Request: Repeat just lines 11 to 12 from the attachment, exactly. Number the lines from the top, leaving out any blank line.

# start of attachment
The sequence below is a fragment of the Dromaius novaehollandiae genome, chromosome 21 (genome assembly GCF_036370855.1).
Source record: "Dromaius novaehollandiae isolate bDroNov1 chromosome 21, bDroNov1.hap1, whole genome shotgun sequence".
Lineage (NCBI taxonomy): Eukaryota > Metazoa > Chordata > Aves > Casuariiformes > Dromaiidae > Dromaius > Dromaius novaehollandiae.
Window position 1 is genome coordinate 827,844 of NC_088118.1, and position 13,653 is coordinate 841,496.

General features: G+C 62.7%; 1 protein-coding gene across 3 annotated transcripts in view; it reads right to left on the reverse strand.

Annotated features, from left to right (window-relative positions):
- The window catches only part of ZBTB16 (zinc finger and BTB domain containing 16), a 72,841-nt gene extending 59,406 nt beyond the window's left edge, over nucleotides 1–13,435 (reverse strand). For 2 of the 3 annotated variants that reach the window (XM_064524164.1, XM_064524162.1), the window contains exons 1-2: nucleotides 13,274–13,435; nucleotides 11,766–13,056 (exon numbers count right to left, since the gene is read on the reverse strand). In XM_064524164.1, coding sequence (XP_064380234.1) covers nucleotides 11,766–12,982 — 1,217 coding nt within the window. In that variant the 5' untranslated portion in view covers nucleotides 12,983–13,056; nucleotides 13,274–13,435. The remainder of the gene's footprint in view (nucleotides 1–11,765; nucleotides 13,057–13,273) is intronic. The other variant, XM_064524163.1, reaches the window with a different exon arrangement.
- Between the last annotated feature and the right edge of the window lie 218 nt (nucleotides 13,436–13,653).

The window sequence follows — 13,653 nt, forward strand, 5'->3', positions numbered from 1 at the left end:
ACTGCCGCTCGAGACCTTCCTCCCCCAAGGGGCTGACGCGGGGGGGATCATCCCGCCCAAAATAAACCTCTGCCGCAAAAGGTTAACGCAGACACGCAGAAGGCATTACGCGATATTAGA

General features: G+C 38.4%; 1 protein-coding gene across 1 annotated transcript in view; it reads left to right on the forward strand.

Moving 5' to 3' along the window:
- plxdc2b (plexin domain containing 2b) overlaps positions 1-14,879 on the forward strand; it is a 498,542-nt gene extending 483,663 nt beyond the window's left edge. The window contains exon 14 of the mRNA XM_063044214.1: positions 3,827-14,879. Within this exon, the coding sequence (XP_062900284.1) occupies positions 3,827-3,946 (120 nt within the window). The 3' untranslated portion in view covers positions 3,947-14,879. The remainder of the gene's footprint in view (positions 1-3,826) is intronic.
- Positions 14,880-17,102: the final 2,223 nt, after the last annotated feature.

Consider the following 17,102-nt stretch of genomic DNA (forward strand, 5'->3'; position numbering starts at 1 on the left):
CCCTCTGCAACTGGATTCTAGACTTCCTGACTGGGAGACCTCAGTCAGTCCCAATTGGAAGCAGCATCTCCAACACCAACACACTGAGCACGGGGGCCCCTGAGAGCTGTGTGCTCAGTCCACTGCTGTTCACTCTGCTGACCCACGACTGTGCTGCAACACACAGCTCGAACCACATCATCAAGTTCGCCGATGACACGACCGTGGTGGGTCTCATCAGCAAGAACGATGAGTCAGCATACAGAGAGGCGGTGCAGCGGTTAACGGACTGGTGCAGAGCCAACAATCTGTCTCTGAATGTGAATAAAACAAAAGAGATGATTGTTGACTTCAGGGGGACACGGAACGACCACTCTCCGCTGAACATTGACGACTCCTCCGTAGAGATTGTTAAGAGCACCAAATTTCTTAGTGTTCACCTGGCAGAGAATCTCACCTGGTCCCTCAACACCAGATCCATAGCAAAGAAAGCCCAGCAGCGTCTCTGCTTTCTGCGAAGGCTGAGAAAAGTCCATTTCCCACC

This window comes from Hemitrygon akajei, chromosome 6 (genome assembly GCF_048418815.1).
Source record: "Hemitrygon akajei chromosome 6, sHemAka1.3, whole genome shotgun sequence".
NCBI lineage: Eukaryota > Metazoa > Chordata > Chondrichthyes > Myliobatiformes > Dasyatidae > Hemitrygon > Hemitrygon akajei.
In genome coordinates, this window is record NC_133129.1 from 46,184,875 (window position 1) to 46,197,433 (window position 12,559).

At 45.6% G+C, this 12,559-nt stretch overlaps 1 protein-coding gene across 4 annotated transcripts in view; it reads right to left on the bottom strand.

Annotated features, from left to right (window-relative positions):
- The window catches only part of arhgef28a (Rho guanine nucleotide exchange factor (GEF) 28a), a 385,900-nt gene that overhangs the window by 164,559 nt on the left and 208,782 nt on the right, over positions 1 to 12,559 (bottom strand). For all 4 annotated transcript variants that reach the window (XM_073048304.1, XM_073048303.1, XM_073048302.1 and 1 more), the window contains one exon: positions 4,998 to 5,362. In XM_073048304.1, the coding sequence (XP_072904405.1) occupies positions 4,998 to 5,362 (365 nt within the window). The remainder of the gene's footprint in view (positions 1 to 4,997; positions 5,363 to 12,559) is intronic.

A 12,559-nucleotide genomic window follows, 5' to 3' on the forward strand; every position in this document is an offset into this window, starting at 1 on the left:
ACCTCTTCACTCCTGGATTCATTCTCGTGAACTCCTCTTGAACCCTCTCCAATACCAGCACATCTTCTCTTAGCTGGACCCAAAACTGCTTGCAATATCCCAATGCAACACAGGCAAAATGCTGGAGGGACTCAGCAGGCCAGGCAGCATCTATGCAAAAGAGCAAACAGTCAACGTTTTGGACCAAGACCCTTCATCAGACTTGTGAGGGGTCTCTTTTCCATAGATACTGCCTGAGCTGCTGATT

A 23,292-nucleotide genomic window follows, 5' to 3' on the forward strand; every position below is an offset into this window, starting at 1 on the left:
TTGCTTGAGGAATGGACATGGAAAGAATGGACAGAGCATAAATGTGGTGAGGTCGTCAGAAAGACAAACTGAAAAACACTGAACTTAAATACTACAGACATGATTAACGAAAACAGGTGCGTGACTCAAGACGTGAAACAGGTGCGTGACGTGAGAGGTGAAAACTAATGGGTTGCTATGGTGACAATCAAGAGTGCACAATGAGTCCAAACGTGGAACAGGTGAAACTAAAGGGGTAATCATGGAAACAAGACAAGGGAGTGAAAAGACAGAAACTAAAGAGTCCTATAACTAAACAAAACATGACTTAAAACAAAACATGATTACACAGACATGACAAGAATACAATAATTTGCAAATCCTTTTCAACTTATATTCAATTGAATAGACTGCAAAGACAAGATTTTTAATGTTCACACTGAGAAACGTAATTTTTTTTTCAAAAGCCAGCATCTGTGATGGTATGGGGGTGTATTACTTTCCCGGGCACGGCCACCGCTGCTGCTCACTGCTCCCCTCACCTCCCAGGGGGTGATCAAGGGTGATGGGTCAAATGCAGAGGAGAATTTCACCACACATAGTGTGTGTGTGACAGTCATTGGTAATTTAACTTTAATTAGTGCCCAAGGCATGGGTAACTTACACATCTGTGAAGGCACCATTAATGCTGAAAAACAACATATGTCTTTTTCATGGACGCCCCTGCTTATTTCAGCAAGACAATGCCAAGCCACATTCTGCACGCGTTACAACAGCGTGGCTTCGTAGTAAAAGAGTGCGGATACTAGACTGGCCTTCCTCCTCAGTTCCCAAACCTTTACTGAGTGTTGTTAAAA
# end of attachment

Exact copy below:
General features: G+C 38.4%; 1 protein-coding gene across 1 annotated transcript in view; it reads left to right on the forward strand.

Moving 5' to 3' along the window: